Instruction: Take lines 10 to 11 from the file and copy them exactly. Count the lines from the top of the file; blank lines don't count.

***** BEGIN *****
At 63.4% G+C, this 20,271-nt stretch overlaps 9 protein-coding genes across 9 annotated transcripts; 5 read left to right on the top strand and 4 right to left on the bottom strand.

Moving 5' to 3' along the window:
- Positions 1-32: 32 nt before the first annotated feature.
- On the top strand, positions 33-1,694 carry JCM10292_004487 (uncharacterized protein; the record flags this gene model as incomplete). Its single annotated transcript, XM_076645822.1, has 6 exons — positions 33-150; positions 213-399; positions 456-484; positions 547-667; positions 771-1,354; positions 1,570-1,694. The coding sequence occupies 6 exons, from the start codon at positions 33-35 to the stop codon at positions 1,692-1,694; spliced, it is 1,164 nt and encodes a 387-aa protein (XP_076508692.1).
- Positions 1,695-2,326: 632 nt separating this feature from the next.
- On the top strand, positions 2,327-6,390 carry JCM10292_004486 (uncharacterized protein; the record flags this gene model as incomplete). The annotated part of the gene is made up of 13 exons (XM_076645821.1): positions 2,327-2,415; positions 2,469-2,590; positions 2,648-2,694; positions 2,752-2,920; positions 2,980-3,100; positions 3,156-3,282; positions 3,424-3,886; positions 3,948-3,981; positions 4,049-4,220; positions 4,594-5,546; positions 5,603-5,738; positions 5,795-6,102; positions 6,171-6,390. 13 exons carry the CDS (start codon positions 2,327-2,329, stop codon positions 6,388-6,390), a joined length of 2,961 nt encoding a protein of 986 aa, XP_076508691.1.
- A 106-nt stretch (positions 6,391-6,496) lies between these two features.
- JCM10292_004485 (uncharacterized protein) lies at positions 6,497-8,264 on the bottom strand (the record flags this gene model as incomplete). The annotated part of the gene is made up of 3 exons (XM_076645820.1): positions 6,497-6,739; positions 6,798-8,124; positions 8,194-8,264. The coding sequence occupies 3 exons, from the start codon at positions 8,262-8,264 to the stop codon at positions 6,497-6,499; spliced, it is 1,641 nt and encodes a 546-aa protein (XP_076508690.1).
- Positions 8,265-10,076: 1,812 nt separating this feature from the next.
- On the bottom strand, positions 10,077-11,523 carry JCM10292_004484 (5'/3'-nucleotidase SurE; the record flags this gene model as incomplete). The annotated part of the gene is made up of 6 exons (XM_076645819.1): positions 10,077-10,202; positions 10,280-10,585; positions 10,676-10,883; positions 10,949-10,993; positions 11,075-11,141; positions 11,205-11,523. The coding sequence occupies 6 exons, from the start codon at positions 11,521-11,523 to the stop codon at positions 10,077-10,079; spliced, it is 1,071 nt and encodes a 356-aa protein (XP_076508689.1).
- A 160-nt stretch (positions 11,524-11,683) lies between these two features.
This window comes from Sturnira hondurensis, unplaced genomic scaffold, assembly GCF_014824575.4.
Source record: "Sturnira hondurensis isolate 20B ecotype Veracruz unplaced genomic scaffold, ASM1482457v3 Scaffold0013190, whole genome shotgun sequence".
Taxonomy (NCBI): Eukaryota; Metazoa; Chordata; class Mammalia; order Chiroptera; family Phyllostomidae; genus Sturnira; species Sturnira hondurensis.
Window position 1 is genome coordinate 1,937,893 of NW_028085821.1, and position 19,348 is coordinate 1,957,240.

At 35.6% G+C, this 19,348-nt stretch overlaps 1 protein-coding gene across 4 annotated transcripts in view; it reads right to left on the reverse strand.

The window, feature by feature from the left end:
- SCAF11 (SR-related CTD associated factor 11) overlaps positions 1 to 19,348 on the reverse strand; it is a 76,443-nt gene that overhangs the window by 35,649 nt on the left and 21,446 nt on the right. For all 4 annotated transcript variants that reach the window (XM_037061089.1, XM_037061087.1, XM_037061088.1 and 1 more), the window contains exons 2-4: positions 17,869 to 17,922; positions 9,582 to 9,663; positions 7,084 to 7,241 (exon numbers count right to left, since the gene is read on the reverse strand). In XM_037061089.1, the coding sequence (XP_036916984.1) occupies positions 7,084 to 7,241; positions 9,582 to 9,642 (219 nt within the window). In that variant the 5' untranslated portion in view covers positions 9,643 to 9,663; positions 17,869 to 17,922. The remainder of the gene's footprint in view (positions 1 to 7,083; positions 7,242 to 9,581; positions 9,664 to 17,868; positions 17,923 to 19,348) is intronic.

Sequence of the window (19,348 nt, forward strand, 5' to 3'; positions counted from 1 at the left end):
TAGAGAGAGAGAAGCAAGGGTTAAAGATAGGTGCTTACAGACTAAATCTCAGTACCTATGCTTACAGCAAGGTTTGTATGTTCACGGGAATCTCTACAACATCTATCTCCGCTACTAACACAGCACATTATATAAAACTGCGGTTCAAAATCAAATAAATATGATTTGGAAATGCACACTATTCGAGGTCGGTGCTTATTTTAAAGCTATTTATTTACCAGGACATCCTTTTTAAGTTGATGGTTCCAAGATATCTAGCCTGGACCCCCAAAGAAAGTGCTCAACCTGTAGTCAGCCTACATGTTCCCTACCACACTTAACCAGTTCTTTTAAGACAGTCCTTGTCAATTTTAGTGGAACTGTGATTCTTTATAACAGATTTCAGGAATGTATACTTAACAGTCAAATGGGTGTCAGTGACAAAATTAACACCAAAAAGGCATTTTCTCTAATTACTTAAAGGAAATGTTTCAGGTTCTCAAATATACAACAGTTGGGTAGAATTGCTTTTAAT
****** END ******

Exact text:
- On the bottom strand, positions 10,077-11,523 carry JCM10292_004484 (5'/3'-nucleotidase SurE; the record flags this gene model as incomplete). The annotated part of the gene is made up of 6 exons (XM_076645819.1): positions 10,077-10,202; positions 10,280-10,585; positions 10,676-10,883; positions 10,949-10,993; positions 11,075-11,141; positions 11,205-11,523. The coding sequence occupies 6 exons, from the start codon at positions 11,521-11,523 to the stop codon at positions 10,077-10,079; spliced, it is 1,071 nt and encodes a 356-aa protein (XP_076508689.1).
- A 160-nt stretch (positions 11,524-11,683) lies between these two features.